View Full Version : Daily Miles

Former Admin
10-19-2002, 15:45
SNP is noted as having some of the easiest trail on the AT. Whats your average hiking pace thru SNP, daily miles, days to complete SNP, etc ....

10-20-2002, 00:30
easy is a relative term. is SNP easier than GA or easier than ME? sure! is any of the AT easy? not to me! of course i'm squarely in the middle-age years and i smoked (cigs) most of my hike. i did average about 17 miles per day and it took me about 6 days to get thru SNP. could've averaged more, but it takes awhile to eat 3 cheeseburgers at each of the waysides along the way.

i very much enjoyed SNP.

10-20-2002, 21:11
I've hiked the AT from central Virginia to the Whites of New Hampshire in sections over 3 decades (okay, I skipped the '90s). As a section hiker, it usually takes at least 3 days to get back into some form of hiking shape. Even so, I've been able to consistently hike 13-14 mile days in SNP, even in the Fall with limited daylight, versus a typical 11-12 miles for those first few days in other states. The only exception was central Pennsylvania, but I was much younger and resilient then.

I just ran into a couple of SOBO thru-hikers who even did the 27 miles from Loft Mountain to Rockfish Gap in one "day" (it was pretty dark those last few hours). The trail bed is very consistent and "soft", while the elevation changes are pretty tame, at least in the central and southern sections.

So, you can put in some big miles in SNP, but it would be a shame to miss out on some of the scenery and side trails (ask Early Riser for his favorites).

10-21-2002, 07:35
I wish people wouldn't brag about big mile days. I think that most of us can do an occasional big mile day. But what people don't say is that after that big mile day, they do a zero day or some real low mileage days.

What gets a thru-hiker to Maine is not the big mile days, but rather the consistent miles. A much better indication of progress is the number of miles per week.

And I'll totally agree the Kero. The best parts of Shenandoah are down the blue blazed side trails off the AT. For anyone contemplating a section hike in SNP. I'd recommend doing loop hikes, following various blue blazed side trails for a day or two, and then returning via the AT.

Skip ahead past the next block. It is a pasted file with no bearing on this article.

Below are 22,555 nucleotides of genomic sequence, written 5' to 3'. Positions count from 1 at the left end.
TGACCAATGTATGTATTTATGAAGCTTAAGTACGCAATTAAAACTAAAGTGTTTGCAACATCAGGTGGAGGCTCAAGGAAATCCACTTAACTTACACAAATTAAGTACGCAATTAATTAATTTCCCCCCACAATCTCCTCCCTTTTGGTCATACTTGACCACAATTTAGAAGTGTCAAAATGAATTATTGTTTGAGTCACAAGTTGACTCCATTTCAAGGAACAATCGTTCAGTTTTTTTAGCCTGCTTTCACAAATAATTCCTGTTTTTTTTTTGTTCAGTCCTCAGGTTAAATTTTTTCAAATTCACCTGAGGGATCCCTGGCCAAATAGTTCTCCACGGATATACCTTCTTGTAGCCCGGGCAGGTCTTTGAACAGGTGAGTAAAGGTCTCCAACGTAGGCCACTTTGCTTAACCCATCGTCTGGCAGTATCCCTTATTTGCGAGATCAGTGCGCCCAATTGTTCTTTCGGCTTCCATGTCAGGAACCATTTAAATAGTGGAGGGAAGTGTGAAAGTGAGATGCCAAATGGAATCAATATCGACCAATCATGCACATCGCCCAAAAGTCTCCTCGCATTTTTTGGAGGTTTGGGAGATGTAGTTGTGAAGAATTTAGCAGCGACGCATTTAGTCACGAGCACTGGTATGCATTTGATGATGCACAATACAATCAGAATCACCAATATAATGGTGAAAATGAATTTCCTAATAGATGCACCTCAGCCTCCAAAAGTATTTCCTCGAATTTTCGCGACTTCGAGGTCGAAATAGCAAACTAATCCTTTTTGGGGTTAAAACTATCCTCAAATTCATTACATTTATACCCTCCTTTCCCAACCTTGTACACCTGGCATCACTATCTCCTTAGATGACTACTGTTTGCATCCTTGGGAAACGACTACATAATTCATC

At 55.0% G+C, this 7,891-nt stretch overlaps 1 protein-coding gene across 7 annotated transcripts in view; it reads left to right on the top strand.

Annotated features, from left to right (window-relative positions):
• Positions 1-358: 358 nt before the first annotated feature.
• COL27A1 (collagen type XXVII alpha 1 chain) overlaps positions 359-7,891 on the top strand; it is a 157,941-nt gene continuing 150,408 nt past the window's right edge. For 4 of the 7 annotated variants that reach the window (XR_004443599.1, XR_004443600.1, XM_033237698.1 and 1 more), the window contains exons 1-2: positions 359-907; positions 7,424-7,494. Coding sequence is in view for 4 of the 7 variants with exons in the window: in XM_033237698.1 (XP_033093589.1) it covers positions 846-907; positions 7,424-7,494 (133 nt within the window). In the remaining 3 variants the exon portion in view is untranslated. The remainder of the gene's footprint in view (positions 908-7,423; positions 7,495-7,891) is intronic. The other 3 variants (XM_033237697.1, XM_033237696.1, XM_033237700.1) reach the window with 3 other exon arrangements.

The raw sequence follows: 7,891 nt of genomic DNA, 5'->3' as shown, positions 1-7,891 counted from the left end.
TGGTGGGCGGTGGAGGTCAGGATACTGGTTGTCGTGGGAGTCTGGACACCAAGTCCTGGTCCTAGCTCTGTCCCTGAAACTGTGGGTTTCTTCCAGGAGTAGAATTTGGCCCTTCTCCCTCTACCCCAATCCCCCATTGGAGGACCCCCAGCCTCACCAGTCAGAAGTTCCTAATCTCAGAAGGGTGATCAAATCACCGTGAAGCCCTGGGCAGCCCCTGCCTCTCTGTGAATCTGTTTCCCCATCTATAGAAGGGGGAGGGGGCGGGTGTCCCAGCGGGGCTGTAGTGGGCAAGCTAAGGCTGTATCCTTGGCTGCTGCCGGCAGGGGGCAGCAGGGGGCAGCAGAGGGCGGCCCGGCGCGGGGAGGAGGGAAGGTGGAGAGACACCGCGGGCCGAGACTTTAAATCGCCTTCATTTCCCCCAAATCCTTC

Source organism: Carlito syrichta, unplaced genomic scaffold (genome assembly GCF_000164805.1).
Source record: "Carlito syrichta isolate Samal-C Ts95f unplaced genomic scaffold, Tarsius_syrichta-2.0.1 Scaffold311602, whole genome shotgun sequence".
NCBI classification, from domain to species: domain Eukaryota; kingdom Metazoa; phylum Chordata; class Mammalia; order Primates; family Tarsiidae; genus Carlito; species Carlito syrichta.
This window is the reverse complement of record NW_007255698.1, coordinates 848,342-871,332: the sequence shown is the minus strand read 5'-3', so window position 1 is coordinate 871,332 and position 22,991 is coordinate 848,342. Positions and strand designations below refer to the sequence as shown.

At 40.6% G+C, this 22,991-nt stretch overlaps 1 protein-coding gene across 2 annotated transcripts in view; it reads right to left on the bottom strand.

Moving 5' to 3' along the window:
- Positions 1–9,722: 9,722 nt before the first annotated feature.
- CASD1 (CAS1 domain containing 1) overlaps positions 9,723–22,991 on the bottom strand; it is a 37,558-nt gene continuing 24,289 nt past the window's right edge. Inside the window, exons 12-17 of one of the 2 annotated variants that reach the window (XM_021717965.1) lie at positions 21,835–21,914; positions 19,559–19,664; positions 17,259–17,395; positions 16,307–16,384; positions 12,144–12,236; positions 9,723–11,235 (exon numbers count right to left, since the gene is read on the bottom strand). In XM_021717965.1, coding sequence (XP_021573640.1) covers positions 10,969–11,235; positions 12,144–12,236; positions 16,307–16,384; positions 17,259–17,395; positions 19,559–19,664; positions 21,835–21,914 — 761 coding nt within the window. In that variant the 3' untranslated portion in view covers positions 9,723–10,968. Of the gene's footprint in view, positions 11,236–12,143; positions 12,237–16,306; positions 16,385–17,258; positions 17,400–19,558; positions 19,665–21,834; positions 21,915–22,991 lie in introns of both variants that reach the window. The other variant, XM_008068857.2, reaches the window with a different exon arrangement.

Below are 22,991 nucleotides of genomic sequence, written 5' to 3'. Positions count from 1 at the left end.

10-21-2002, 09:39
I figure i better say somthing :cool: after all, all my trail experiance has been in the SNP, i love the park. its a beautiful area. ive usualy averaged about ten to twelve miles a day depending on who i was with and how much of the scenery we wanted to see. this past july i spent four days down a blue blaze loop which was absolutly wonderful. the AT in SNP i liken much more to a major freeway, and the blueblaze trails to country roads. the AT gets many many day hikers which is very apparent in certain areas where the trail shows signs of damage. not to mention the fire that went through i believe almost a third of the park a few years ago. so a good part of that area is new forest. unfortunately many of the oak trees i believe, were hit hard with desease as well and there are large parts of mountains with dead trees. but there are still breathtaking views. from on top of hawksbill you have an almost 360 degree view (it is off a blue trail, probably an extra mile and a half or so) and at one time before pollution, it was possible to see the washington monument in the distance. the SNP is also very good about marking interesting views. its certainly a park you can do big miles in, but i dont think youd want to. i certainly wouldnt.

10-21-2002, 16:31
Exactly my thoughs on Shenandoah National Park. I discovered a long time ago that the best hiking was off the AT, and the AT seemed like an expressway along the ridge.

But the rub is that you technically haven't thru-hiked unless you follow the AT, so that rules out side trips. Guess it's just reason or excuse to come back to the area for more good hiking.

10-21-2002, 18:19